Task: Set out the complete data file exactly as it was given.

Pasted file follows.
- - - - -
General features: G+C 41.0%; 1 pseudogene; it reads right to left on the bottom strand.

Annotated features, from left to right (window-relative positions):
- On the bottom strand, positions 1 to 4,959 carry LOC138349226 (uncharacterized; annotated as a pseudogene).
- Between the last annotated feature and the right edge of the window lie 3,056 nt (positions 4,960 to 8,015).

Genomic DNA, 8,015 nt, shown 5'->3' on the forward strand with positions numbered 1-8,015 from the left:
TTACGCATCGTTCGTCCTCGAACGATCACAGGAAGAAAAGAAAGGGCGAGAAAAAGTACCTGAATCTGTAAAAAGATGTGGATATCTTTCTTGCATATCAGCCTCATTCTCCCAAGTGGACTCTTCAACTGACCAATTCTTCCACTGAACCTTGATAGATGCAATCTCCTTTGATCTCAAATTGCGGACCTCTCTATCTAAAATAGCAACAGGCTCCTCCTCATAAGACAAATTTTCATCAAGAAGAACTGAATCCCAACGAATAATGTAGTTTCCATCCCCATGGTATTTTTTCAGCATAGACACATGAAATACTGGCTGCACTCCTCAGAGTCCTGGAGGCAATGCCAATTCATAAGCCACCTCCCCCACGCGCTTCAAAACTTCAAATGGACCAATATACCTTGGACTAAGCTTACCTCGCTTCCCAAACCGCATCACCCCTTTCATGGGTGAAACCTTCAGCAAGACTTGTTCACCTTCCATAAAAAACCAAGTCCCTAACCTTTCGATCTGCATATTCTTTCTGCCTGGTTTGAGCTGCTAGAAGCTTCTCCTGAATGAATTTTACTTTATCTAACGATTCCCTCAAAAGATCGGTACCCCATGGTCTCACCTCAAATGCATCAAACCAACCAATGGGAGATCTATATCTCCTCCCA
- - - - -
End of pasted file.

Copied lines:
General features: G+C 41.0%; 1 pseudogene; it reads right to left on the bottom strand.

Annotated features, from left to right (window-relative positions):
- On the bottom strand, positions 1 to 4,959 carry LOC138349226 (uncharacterized; annotated as a pseudogene).
- Between the last annotated feature and the right edge of the window lie 3,056 nt (positions 4,960 to 8,015).

Genomic DNA, 8,015 nt, shown 5'->3' on the forward strand with positions numbered 1-8,015 from the left:
TTACGCATCGTTCGTCCTCGAACGATCACAGGAAGAAAAGAAAGGGCGAGAAAAAGTACCTGAATCTGTAAAAAGATGTGGATATCTTTCTTGCATATCAGCCTCATTCTCCCAAGTGGACTCTTCAACTGACCAATTCTTCCACTGAACCTTGATAGATGCAATCTCCTTTGATCTCAAATTGCGGACCTCTCTATCTAAAATAGCAACAGGCTCCTCCTCATAAGACAAATTTTCATCAAGAAGAACTGAATCCCAACGAATAATGTAGTTTCCATCCCCATGGTATTTTTTCAGCATAGACACATGAAATACTGGCTGCACTCCTCAGAGTCCTGGAGGCAATGCCAATTCATAAGCCACCTCCCCCACGCGCTTCAAAACTTCAAATGGACCAATATACCTTGGACTAAGCTTACCTCGCTTCCCAAACCGCATCACCCCTTTCATGGGTGAAACCTTCAGCAAGACTTGTTCACCTTCCATAAAAAACCAAGTCCCTAACCTTTCGATCTGCATATTCTTTCTGCCTGGTTTGAGCTGCTAGAAGCTTCTCCTGAATGAATTTTACTTTATCTAACGATTCCCTCAAAAGATCGGTACCCCATGGTCTCACCTCAAATGCATCAAACCAACCAATGGGAGATCTATATCTCCTCCCA